The bans are being read in cities, towns and villages across Queensland in advance of the marriage of the State National and Liberal parties.
“If anyone is opposed to the forthcoming exchange of vows between these two parties, would they come forward and speak now,” booms the newly re-elected Nats leader Lawrence Springborg.
We’ve been here before. In May 2006 Springborg and his then Liberal partner Bob Quinn won unanimous approval from their respective party rooms to tie the knot.
Enter Prime Minister John Howard with his famous “over my dead body” threat: “If there is one thing I will fight for in my last political breath it is to preserve the nationwide unity of the Liberal Party of Australia.”
Howard said the only merger he would support was one in which the Nationals moved en masse and joined the existing Liberal Party. He killed the marriage on the steps of the church.
But after 16 months on the backbench, Springborg is back in charge and his merger crusade seems unstoppable. His recently elected Liberal counterpart Mark McArdle has expressed support for the plan, although the Liberals are waiting until after the local government elections on March 15 to announce their intentions.
What’s driving the formation of a single non-Labor party in Queensland? The electorate. In successive elections over the past two decades, the Nats have shrunk in Queensland parliament to 17 seats while the Liberals hold a mere seven.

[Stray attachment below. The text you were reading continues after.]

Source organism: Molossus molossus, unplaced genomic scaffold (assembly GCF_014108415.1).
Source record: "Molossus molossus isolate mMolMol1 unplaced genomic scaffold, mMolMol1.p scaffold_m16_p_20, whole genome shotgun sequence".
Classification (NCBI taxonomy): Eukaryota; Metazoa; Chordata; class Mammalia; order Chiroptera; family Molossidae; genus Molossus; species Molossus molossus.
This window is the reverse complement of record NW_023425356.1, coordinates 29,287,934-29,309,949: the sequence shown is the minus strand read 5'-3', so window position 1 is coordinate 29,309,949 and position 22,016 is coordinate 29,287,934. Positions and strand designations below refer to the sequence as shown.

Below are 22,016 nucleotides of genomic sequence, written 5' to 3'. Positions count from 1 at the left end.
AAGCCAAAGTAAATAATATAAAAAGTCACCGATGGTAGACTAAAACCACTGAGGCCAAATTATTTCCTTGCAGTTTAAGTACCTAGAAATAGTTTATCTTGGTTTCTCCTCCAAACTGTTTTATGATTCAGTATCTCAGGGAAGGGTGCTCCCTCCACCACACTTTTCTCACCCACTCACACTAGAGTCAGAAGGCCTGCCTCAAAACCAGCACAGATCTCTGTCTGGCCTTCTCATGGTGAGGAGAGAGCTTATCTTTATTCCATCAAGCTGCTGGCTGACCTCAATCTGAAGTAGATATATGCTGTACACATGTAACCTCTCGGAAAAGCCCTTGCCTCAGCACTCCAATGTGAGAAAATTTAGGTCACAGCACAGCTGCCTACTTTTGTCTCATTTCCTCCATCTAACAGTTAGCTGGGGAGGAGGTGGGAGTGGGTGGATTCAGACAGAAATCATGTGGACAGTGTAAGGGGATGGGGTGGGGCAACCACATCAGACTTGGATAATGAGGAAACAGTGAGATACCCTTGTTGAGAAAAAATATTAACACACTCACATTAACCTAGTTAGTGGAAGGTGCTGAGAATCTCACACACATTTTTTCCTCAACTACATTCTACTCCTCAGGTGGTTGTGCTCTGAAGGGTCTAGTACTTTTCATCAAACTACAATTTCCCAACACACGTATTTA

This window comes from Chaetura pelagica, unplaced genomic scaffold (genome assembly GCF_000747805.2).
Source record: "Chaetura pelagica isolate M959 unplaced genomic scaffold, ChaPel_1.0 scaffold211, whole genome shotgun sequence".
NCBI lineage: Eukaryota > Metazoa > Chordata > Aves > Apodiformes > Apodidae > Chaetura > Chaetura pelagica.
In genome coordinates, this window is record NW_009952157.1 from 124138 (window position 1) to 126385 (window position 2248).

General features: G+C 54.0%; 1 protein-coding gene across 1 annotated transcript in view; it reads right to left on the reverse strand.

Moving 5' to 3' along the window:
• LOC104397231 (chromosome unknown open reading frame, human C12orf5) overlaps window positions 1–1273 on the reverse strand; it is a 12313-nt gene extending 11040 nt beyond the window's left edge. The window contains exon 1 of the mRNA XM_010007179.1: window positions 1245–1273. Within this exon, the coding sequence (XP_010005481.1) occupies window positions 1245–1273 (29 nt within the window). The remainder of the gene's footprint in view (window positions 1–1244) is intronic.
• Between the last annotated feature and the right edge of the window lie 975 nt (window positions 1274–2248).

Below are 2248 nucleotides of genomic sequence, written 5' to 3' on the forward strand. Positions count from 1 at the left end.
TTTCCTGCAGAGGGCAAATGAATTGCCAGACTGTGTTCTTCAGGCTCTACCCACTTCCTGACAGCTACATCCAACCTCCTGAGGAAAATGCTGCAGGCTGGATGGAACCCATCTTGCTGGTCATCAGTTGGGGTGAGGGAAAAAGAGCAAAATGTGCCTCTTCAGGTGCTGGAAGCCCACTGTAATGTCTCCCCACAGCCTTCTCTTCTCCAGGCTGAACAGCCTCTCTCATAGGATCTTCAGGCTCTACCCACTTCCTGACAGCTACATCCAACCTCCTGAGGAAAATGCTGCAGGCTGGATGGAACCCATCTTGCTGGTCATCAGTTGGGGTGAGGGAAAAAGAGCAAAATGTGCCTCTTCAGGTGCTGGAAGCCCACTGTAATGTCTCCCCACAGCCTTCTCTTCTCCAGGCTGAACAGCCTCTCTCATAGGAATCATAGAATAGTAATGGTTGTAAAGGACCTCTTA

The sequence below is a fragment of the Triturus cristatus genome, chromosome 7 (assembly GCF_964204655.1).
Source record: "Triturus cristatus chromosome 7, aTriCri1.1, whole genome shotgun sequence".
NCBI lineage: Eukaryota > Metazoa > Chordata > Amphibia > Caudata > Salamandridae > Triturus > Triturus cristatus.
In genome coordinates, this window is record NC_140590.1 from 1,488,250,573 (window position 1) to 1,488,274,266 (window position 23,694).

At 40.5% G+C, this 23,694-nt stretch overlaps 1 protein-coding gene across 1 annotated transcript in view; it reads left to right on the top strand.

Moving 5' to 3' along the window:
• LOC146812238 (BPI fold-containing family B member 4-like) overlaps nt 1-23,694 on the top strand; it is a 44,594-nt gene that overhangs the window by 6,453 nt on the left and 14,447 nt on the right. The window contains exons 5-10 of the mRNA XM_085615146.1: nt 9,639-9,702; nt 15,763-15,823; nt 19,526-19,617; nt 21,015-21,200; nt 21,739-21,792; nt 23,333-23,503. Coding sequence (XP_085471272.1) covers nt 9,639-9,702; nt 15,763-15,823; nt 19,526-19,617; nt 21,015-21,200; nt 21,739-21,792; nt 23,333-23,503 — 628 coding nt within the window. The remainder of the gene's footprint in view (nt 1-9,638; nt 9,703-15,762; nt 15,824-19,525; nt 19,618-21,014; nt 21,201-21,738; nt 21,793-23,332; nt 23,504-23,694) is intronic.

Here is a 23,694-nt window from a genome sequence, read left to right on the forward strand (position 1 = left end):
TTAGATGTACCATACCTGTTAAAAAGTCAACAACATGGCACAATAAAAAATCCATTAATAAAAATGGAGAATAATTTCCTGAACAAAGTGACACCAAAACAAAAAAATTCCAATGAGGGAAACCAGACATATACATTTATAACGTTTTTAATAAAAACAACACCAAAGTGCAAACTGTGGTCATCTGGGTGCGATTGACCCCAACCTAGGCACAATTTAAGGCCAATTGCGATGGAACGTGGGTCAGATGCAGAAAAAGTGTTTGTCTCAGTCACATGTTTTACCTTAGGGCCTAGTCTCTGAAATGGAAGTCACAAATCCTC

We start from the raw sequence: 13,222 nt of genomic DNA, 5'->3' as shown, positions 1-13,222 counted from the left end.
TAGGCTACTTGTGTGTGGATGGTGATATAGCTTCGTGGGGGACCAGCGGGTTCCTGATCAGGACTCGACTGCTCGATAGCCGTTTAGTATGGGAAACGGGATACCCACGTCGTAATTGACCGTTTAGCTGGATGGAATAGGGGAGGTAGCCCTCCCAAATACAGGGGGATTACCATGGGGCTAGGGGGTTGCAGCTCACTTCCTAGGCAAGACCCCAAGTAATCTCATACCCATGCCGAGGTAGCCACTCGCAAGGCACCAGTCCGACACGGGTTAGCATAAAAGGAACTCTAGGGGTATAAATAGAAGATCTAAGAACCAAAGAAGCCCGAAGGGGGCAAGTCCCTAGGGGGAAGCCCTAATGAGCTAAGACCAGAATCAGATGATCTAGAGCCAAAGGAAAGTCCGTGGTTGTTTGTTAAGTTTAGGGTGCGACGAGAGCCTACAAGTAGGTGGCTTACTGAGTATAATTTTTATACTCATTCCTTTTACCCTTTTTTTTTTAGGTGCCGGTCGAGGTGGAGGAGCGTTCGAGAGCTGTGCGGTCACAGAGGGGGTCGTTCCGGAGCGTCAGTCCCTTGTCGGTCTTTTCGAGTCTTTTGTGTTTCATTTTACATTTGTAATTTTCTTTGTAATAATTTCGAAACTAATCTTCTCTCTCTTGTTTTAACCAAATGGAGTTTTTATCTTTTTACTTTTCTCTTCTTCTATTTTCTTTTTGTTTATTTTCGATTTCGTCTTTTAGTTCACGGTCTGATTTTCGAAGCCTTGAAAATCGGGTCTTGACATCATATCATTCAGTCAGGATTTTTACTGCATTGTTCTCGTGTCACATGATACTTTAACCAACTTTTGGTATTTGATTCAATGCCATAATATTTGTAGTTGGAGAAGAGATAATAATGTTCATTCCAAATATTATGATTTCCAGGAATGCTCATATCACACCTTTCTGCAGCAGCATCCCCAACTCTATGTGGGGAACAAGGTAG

The messianic Springborg sees the formation of a single party embracing the remnants of One Nation and independents as the only way to defeat Labor.
“I have always been passionate about a new conservative force,” he said recently.
“This is something which I believed in for years.”
And he added ominously: “This is not only needed in Queensland but it is needed right across Australia. I mean this is like dominoes. Once the first domino falls, the whole lot of them are actually going to go.”
This proposition horrifies the old guard of Nats in Canberra who have just spent 11 comfortable years in office doing the bidding of Howard and the Liberals. But they too have been forced to consider the party’s future and, once again, the debate is being driven by the march of the electorate. In 1988 the Nats held 22 seats in federal parliament but their numbers are down to a paltry 10.
Former Nats leader John Anderson and former NSW director Michael Priebe have presented a post-election review to the party heavyweights in which they cautiously suggest a look at three options: an improved coalition with the Libs; exiting the coalition to form a stand-alone party; or joining a new conservative party with or without the Libs.
Senator Barnaby Joyce, a fervent backer of the Queensland merger who plans to join the new party if it is comes into existence mid-year, has made grim predictions about his party’s future to the website Agmates.com:
Unless there is the formation of a new United Conservative Party the National Party will wither and die on the vine. The facts are as ageing sitting members have retired in the past those seats have either gone Liberal or to Independents. We are heading to a crisis time federally with senior Queensland National MPs like Paul Neville, Bruce Scott and Warren Truss all into their 60s.
NSW Nationals Leader Andrew Stoner has the same problem. His ranks are filled with veterans who are reaching their used by date and are unlikely to stand again in 2011: John Turner ( Myall Lakes), George Souris (Upper Hunter) and Don Page (Ballina) were all elected in 1988 and Andrew Fraser (Coffs Harbour) who was elected in 1990.
In view of Labor’s commanding hold on Canberra plus all the States and Territories, a re-alignment of the Liberal and National parties has become an imperative that won’t go away.